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Tesla Model Y To Share ~76% Of Parts With Model 3, Be Built At Gigafactories

On its Q4 2018 earnings call last night, Tesla confirmed that the Model Y will be the first vehicle it will build at its Gigafactory 1 in Sparks, Nevada. In parallel, it plans to build the crossover (CUV) at its new Gigafactory 3 in Shanghai, China.

On its Q4 2018 earnings call last night, Tesla confirmed that the Model Y will be the first vehicle it will build at its Gigafactory 1 in Sparks, Nevada. In parallel, it plans to build the crossover (CUV) at its new Gigafactory 3 in Shanghai, China. The latter was shared previously and the former was long suspected. We actually got intel recently that the Model Y would be built at Gigafactory 1, but for some reason decided to not break the news. We do have other exclusive info coming about Gigafactory 1, though.

The Tesla automotive family. Image credit: Tesla

Shared DNA

The Model Y is expected to be received warmly and will have more demand than any of Tesla’s other vehicles, since customers across the world continue to move away from cars to crossovers. Tesla plans to build the Model Y off of the Model 3 platform, with the two sharing 76% of the same parts, according to Tesla CEO Elon Musk. This shared DNA between Model 3 and Model Y will allow Tesla to leverage even greater economies of scale in its supply chain and demand even lower prices from its suppliers, in addition to improving its downstream efficiencies with the supply of parts to its service centers and approved body shops.

Parts sharing was the premise for the design of Tesla’s full-sized Model S and Model X, but that promise did not play out as planned. Instead, Tesla pushed to include an ever-increasing list of new features in the Model X as it evolved into the “faberge egg” of cars, according to CEO Elon Musk. When all was said and done, the two vehicles only ended up sharing about 30% common parts. Elon shared on the Q4 2018 earnings call that the Model X is a work of art and that nothing like it will probably ever be made again.

The production design of the Model Y has been completed and parts orders are already going out to suppliers in advance of the official unveiling of the vehicle, which could be as early as March, if vague tweets from Elon are taken literally.

Cars From The Gigafactories

The Model Y will be the first of Tesla’s vehicles that will be produced at Tesla’s Gigafactories, as Musk announced that the company plans to build the Model Y completely at its Gigafactory 1 in Sparks, Nevada. (The Model S, Model X, and Model 3 are produced at its factory in Fremont, California, with some parts coming from the Gigafactory.)

In parallel, the company will ramp up production at Gigafactory 3 in Shanghai, China, where Tesla plans to go from a muddy lot to cars rolling out the door in less than a year. Model 3 will be the first vehicle produced there, with Model Y following not long after in high volume in 2020, if all goes well.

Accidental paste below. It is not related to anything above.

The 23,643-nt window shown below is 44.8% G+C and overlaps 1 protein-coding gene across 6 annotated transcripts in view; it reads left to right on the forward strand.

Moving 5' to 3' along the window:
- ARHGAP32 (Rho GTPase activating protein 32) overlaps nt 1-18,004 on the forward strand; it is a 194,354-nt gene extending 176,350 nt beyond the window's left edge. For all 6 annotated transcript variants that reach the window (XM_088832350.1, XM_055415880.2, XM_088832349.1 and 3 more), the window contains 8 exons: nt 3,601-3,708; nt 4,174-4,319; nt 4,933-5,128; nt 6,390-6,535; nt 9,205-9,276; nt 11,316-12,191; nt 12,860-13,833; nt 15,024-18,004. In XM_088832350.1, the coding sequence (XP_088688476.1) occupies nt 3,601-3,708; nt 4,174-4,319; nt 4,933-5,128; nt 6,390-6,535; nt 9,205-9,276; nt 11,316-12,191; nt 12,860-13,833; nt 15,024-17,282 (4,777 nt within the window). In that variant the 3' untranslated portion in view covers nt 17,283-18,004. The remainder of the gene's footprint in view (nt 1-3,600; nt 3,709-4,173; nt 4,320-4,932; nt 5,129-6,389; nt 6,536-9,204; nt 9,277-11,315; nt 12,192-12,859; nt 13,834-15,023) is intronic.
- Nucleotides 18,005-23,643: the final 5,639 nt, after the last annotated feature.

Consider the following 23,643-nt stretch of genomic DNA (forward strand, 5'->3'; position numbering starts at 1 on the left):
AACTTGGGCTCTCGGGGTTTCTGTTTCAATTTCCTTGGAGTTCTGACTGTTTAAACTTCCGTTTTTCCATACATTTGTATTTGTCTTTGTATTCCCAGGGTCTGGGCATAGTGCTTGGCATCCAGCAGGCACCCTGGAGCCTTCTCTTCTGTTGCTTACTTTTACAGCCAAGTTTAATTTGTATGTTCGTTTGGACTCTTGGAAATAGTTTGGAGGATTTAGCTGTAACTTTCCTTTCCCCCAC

The Tesla Fremont Factory. Image credit: Tesla

“Tesla has the first wholly owned manufacturing facility in China of any automotive company. This is profound,” Musk said. Tesla pulled the trigger on the location of the Shanghai Gigafactory within a few days of China removing the requirement to have local partners for manufacturing plants in the country. That gives Tesla full control over the factory and a leg up on its foreign automotive competition in the Chinese market.

Tesla shared on the earnings call that, thanks to government support and “extremely compelling interest rates,” Tesla expected to bring the new factory online in record time, and at a significantly lower cost. “As a ballpark figure, it’s probably about a half a billion dollars capex” to get Gigafactory 3 up and running at a 3,000 vehicle per week rate by the end of 2019.

Building batteries and cars from a single factory is not a new vision for Tesla, which makes the prospect of building cars effectively from raw material up through the finished product at a single factory that much more exciting. Clearly tons of materials and parts still need to be shipped in, but minimizing non-value add transportation and logistics expenses helps Tesla to optimize its cost picture and, ultimately, keep the price of its products as low as possible for as many customers as possible.

Have a read of our live blog summary of the Tesla Q4 2018 call (and letter) or head over to Tesla’s Investor Relations site to read Tesla’s Q4 2018 earnings letter and listen to the webcast recording for more juicy details from an exciting quarter for Tesla.

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Written By

I'm a tech geek passionately in search of actionable ways to reduce the negative impact my life has on the planet, save money and reduce stress. Live intentionally, make conscious decisions, love more, act responsibly, play. The more you know, the less you need. As an activist investor, Kyle owns long term holdings in Tesla, Lightning eMotors, Arcimoto, and SolarEdge.


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